In contrast, by not wasting time, Soderbergh’s Solaris is able to provide a depth to Rheya that isn’t found in Tarkovsky’s film. It provides what could be considered an early commentary on the ethics of human cloning. It explores some of the same mind vs. soul ponderings that power Eternal Sunshine of the Spotless Mind. It reveals long before Michael Clayton how fascinating it can be to watch a George Clooney character think. And all the while Soderbergh’s Solaris demonstrates the challenge of facing unpleasant reality. The planet Solaris is preying on the crew’s vulnerabilities, weaving together visitors from the fibers of the hosts’ memories and emotions. This isn’t a battle of “us vs. them.” It’s a battle of us vs. ourselves. In that respect, I agree with you that much of the conflict might hinge on a line from Gordon. I just disagree about the line. For me, it’s about Gordon’s need to regain control. “I want to stop it,” she says.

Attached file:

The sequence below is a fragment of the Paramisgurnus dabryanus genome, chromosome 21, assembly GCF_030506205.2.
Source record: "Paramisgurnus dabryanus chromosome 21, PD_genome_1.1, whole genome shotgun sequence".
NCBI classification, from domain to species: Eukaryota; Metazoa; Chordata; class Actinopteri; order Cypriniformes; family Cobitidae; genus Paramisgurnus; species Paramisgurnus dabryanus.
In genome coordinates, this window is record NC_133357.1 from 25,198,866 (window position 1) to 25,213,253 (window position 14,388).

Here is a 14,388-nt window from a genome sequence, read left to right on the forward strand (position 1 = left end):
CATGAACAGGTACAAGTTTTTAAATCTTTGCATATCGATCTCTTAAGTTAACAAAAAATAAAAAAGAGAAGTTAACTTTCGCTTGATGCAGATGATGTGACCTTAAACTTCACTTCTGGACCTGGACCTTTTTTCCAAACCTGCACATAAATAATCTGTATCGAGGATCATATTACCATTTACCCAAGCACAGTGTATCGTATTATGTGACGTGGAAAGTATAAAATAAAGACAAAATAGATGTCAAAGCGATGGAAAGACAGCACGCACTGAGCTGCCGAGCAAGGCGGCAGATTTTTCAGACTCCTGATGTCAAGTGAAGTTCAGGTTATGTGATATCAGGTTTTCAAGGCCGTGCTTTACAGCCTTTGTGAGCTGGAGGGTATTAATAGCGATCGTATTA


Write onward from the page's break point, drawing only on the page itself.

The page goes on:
EH: See, I think pretty much any Gordon line is problematic, because the character is such an amalgam of sci-fi action movie “tough guy” clichés, which needless to say is really jarring in a film that’s otherwise so low-key. She’s the character who Soderbergh changed the most, and as with most of his choices, I’m not sure why: Tarkovsky’s Sartorious is less an erstwhile action hero and more an ornery man of science who, though unsympathetic, is genuinely thinking through these problems. That’s what gives the conversations between him and Kelvin such an intellectual charge in Tarkovsky’s film, something that’s sorely missing here. Tarkovsky makes the conflict between Sartorious and Kelvin an argument between rationality and spirituality, with neither obviously having the upper hand. The tension between Gordon and Kelvin is much more prosaic. Clooney’s Kelvin may ask more questions than Donatis Banionis’ Kelvin, but that’s because Clooney gets such improbably lucid and coherent answers from the people he asks, whereas in the earlier film Snaut and Sartorious seem genuinely frazzled and distant, as though in a sleepwalking daze. It’s not that Kelvin doesn’t react in the earlier film, but that he quickly realizes he’s not going to get any worthwhile answers from the people on the station. And when the characters finally begin talking later in the film, what they have to say is so much more interesting than the routine exposition of Soderbergh’s script. At one point, Tarkovsky’s Snaut tells Kelvin, “Don’t turn a scientific problem into a love story,” a piece of advice that Soderbergh might have taken more seriously in making this film.